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What is the Best Arthritis Supplement?

Arthritis pain

Most people over 45 wonder “What is the best arthritis supplement?”. Arthritis is a common health issue with many people dealing with chronic joint pain. Osteoarthritis is the most common type of arthritis. It affects 1 in 5 adults over 45 in the UK.

Pain killers such as non-steroidal anti-inflammatory drugs (NSAIDs) such as ibuprofen are the first choice for arthritis pain. In addition, many supplements claim that they can relieve arthritis pain as well.

In this article, we will help you find the best supplement for arthritis treatment and management.

What is the Best Vitamin for Arthritis in the UK?

asian senior with elbow pain taking vitamin A

Vitamin A supplements are the best for arthritis management. It has powerful antioxidant and anti-inflammatory properties, which make it perfect for inflammatory conditions such as rheumatoid arthritis.

Vitamin A supplementations can relieve pain and other symptoms in both osteoarthritis and rheumatoid arthritis conditions.

Before searching for vitamin A supplements, try to consume more vitamin A-rich foods such as carrots, eggs, spinach, and liver. The recommended daily intake of vitamin A is:

  • 700 micrograms for women
  • 900 micrograms for men

According to customer reviews, vitamin A is the best vitamin for arthritis in the UK.

What is the Best Supplement for Arthritis in Hands?

Middle aged woman suffering from pain in hands

The best supplement for arthritis in the hands is glucosamine sulfate supplements.

A recent study published in 2019 in the journal Aging Clinical and Experimental was done over 6 months on 108 participants suffering from osteoarthritis in hands, knees, or both.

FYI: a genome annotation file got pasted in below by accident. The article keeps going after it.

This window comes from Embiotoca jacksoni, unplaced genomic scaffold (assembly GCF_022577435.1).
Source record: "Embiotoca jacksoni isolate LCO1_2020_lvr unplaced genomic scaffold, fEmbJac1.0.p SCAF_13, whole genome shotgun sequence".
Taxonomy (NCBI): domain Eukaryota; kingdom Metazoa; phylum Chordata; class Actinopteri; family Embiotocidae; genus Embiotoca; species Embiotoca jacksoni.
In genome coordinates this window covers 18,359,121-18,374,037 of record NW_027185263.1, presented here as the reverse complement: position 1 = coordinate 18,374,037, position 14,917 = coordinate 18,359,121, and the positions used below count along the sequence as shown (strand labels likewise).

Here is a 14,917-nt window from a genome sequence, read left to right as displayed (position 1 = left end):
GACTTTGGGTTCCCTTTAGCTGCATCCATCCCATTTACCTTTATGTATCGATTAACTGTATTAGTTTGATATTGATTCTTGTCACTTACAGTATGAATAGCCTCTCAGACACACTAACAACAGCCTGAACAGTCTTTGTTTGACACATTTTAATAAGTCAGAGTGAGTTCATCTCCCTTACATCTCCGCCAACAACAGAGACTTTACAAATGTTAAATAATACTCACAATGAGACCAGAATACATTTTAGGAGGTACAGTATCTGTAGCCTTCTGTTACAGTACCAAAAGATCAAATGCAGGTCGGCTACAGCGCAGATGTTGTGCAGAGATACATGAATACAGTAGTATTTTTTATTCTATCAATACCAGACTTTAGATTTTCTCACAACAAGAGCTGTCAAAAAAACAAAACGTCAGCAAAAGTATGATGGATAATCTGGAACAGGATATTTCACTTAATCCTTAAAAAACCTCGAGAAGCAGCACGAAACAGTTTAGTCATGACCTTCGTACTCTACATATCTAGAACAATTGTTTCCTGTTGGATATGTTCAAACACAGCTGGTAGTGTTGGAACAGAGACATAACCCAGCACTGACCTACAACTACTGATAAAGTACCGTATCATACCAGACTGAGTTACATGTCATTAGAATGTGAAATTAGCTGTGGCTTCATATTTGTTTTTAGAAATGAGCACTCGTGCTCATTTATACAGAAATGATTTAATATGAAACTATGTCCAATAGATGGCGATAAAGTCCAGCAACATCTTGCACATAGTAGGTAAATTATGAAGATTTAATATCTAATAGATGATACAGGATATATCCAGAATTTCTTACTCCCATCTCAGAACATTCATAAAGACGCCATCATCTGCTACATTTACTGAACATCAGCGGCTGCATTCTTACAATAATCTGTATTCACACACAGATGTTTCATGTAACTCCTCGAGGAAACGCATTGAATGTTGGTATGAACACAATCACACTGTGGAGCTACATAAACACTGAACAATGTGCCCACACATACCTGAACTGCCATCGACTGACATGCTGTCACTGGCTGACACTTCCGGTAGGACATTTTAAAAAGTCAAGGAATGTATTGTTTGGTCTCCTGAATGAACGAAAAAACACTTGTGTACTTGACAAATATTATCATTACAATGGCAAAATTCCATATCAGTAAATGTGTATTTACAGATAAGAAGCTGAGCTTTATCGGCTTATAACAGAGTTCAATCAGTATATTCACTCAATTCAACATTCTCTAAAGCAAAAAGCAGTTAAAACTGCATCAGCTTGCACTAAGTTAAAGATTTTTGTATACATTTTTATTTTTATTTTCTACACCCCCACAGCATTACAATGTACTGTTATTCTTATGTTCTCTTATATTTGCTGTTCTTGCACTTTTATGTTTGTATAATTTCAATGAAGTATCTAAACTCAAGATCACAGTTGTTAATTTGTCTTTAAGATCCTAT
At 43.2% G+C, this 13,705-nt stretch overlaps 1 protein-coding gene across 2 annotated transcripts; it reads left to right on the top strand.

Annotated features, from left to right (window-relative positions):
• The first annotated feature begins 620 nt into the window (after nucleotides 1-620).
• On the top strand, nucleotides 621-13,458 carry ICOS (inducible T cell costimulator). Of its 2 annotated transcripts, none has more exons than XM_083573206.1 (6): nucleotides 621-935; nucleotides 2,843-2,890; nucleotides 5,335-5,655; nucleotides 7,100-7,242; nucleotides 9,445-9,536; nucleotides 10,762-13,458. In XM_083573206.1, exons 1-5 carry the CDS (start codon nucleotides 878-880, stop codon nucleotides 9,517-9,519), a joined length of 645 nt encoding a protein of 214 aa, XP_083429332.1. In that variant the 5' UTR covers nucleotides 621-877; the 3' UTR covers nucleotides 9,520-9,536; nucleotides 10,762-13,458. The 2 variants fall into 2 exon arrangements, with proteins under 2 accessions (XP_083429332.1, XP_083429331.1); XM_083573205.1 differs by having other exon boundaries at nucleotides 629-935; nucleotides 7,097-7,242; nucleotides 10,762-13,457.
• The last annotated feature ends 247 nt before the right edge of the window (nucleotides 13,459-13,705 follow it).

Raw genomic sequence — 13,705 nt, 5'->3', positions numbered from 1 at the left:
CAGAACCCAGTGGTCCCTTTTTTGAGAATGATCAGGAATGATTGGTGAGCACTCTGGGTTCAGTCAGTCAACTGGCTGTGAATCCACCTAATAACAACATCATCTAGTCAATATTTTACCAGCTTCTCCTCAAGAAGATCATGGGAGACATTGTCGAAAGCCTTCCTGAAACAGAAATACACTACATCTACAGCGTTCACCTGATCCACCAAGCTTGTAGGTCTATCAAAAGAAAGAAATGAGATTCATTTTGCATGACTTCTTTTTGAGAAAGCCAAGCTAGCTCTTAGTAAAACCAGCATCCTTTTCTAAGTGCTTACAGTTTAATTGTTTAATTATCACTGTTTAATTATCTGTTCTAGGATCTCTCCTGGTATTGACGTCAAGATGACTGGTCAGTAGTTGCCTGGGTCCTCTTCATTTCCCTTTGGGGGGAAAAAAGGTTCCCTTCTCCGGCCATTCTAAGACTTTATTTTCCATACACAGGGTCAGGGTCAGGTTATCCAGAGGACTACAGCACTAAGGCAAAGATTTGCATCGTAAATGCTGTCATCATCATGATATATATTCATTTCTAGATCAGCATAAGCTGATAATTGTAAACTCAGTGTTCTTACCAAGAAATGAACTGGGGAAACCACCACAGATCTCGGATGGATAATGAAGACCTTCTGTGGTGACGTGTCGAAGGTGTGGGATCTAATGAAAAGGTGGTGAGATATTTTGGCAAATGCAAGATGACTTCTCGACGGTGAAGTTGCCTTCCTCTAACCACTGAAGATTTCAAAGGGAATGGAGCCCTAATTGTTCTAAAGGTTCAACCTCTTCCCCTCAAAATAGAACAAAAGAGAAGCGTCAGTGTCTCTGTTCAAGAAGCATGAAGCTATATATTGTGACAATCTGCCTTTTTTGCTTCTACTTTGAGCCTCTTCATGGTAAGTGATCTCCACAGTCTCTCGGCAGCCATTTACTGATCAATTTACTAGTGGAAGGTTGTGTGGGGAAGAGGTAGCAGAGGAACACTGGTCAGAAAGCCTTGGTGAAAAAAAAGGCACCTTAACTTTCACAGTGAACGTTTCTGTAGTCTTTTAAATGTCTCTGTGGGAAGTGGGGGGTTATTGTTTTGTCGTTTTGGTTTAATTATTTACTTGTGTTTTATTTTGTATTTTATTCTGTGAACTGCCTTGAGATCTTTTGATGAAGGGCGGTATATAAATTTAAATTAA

The researchers divided the participants into two groups. The first group had 55 patients treated with a painkiller in addition to 1,500 mg of glucosamine sulfate once a day. The other 53 patients were treated with pain-management medications only.

The study found that the combination of physical exercises, pain-management medications, and glucosamine sulfate is effective in reducing pain and improving the function of the joints. This combination is better than conventional therapy alone and benefits the patients in the long run. The pain killers used in the study were acetaminophen, NSAIDs, and COX-2 inhibitors. Yet, the combination was better than each one of them.  

The results appeared after 3 months of daily use of glucosamine sulfate. There was a reduction of 18% in the level of pain between the two groups.

Other studies confirm the same results. They show that taking glucosamine sulfate for a long time can inhibit osteoarthritis progression in the hands. One study found that when taken for 3 years, it can prevent the further narrowing of the space inside the joint.

What is the Best Supplement for Arthritis Joints in General?

Turmeric Jaggery chuna mixture for joint and knee pain - the best supplement for arthritis joint in general

The best supplement for arthritis joints, in general, is definitely turmeric. Its active ingredient, curcumin, has many health benefits including relieving joint pain.

Curcumin has powerful anti-inflammatory properties. One study compared its effectiveness to diclofenac (NSAID) on 139 patients. The curcumin group received 500 mg of curcumin three times per day while the other group took 2 50-mg diclofenac pills per day.  

The researchers found that the two groups experienced joint pain relief. However, curcumin had fewer side effects and better tolerance among most patients.

Another study on 70 patients diagnosed with knee osteoarthritis confirmed the previous results. All the participants were over 40. They received either 1000 mg of turmeric per day or a placebo for 12 weeks. The study found that turmeric reduces knee pain in knee osteoarthritis patients. It also suggested using it as an alternative treatment for people who cannot tolerate pain-management medications.

What Type of Magnesium is Best for Arthritis?

Magnesium word on wooden cubes, mineral complex or supplement for a healthy lifestyle

Magnesium is a crucial mineral for our bodies. Arthritis patients can benefit from magnesium in many ways including:

  • Reduction of inflammations
  • Maintaining bone density and proper bone development
  • Reducing the risk of developing arthritis
  • Preventing bone fractures